Participate in a research study about social well-being

17 July 2020

Researchers at the University of South Wales and the Wales School for Social Prescribing Research (WSSPR)are running a study to gather insights into what makes up a person’s social world and what aspects of this influence their well-being.

We would like to invite you to engage in three separate online activities over the next six weeks. The purpose of the exercise is to move towards a consensus position on what makes up a person’s social world. We would like to include people from across the UK and internationally to take part.

The study will be run online using software called Group Wisdom and it will involve a brainstorming exercise, followed by grouping and rating activities all related to the topic. Each activity will last no more than 20-30 minutes and you can start and come back to the activity when you have some free time.


Please indicate your interest in participating in this study by returning this e-mail to A member of the study team will then contact you with further information and send a consent form for you to complete. Once this is returned to them, they will provide you with a link to the software and a unique username and password.

We know how busy and challenging things are at the moment, but hope that you might be able to find a short amount of time to help us develop this concept.

Thank you in anticipation of your participation, it is very much appreciated. If you have any queries please don't hesitate to contact the research team:

Entries now open: Public Involvement Achievement Award 2020

Application deadline: 14 August 2020

Entries are now invited for the 2020 Health and Care Research Wales Public Involvement Achievement Award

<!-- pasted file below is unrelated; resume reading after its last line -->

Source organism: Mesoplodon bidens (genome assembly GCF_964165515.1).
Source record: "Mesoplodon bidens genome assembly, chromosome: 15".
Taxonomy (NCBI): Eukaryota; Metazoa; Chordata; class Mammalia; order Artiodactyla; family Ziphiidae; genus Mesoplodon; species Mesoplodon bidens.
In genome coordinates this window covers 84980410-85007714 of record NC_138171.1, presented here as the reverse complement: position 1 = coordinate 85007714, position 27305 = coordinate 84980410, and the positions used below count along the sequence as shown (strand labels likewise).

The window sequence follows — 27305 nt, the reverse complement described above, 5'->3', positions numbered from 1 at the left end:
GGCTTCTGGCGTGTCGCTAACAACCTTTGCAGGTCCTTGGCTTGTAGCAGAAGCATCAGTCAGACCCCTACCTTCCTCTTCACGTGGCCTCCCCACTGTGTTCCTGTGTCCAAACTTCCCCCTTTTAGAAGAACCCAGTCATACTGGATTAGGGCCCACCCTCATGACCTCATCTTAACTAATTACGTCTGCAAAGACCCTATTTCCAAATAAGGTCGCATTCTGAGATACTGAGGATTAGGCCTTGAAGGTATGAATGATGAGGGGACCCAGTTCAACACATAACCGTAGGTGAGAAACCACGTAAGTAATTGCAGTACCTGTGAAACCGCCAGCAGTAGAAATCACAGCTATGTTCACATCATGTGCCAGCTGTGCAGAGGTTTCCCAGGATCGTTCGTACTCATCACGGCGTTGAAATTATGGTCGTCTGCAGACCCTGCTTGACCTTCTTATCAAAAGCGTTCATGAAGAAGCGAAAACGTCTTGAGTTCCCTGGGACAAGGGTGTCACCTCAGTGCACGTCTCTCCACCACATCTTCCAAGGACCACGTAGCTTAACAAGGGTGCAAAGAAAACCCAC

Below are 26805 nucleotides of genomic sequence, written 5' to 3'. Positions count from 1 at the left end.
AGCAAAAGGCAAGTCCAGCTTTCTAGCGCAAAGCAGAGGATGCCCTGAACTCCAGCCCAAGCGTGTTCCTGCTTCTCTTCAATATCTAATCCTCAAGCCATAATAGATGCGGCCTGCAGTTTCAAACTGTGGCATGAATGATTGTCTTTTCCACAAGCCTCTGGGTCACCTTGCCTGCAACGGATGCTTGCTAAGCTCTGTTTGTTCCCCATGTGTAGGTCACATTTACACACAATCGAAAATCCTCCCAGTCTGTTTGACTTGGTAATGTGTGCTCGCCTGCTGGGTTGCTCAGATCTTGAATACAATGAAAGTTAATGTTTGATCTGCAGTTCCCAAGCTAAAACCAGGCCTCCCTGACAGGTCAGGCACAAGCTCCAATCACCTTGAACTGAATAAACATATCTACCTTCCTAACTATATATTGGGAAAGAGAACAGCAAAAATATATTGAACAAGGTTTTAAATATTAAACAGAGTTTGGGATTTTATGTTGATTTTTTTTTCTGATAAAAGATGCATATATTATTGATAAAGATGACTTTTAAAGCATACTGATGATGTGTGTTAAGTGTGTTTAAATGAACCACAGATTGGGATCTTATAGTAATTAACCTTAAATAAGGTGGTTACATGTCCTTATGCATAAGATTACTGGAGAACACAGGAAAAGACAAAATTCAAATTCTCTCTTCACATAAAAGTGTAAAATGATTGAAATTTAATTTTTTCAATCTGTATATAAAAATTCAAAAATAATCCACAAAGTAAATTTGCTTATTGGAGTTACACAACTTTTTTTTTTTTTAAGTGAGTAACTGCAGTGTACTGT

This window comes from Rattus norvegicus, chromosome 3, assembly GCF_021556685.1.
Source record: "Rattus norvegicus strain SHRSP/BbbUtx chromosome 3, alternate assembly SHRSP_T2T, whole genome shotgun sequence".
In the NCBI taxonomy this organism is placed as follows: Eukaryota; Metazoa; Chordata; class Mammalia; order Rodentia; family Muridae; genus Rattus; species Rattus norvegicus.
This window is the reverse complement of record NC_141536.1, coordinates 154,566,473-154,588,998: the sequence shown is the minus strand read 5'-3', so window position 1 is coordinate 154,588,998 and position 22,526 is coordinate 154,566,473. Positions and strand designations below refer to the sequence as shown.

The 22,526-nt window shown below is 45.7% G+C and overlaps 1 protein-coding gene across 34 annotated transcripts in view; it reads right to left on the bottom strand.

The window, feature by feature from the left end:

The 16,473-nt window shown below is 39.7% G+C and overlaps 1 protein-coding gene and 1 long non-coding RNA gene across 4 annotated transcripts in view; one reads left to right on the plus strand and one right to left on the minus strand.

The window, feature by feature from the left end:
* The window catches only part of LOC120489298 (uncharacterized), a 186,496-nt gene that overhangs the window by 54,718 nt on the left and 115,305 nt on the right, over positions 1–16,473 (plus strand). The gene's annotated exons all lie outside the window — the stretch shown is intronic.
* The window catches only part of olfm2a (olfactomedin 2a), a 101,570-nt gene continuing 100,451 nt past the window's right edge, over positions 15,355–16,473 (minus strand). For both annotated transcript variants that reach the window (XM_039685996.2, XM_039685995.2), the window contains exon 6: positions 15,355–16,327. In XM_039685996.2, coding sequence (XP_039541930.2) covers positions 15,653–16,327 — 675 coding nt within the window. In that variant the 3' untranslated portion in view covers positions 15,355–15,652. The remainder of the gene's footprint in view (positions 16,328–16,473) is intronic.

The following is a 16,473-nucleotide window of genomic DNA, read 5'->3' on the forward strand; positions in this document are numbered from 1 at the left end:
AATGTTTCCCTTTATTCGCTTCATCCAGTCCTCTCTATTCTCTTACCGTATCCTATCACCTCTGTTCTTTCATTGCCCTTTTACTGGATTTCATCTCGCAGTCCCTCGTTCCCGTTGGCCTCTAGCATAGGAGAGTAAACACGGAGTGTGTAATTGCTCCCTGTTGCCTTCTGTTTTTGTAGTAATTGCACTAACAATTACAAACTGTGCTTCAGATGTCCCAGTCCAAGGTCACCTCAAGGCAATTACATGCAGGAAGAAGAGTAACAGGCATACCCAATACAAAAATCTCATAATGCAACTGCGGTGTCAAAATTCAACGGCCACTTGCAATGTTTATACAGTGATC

For the fourth year running we are looking to present an award to identify, promote, and celebrate the excellent public involvement taking place across the Health and Care Research Wales infrastructure.

Blog post by Prof Ruth Northway:Our social networks matter

17 June 2020

Ruth Northway, professor of  Learning Disability Nursing at Universiry of South Wales, looks at what the current restrictions on movement means for people with learning disabilities and their social networks

Decision-making during pandemics and other serious illness

8 June 2020

Dr Victoria Shepherd, Research Fellow at Centre for Trials Research, Cardiff University has written an editorial on Decision-making during pandemics and other serious illness, featured in 'Geriatrics, Gerontology and Aging', the scientific publication of the Brazilian Society of Geriatrics and Gerontology (SBGG).

At a time of COVID-19 impact on older people around the world, Victoria highlights the issues around decision-making, proposing that 'early discussions between older people, their families and care providers about their priorities and preferences are needed now more than ever'.

Read the editorial at:

New handbook demonstrates the UK Standards for Public Involvement in action

4 June 2020

A new handbook has been published sharing the stories of organisations that tested and implemented the UK Standards for Public Involvement in their research as part of a pilot programme. Included is the Centre for Ageing and Dementia Research, who used the ‘Working together’ standard to help develop a volunteering guide. 

Further information:

Online submission of amendments and amendment tool now live

2 June 2020

Health and Care Research Wales' new online submission of amendments and amendment tool have gone live across the UK (Tuesday 2 June 2020). These new processes for handling amendments are part of our ongoing programme to improve services for applicants.


Social care workforce survey

Ulster University is calling all social care workers and social workers working during COVID-19 to take a survey on their experiences working on the frontline during a pandemic.

Responses to the survey will help develop a study exploring working on the frontline under COVID-19, which will inform employers and policymakers about what the workforce needs to cope during a pandemic.

Survey link:

Submit an abstract now - reopened for presentation abstracts!

4 June 2020

We’d like to thank everyone who has already submitted an abstract for the conference. The conference planning committee has reviewed the abstracts submitted and would like to invite further abstract submissions for the oral presentations. Submissions for oral presentations should be mindful of the theme of the conference: Making a difference: the impact of health and social care research, and the committee are particularly looking for abstracts on research topics covering:

  • social care
  • NHS
  • lessons learned from COVID-19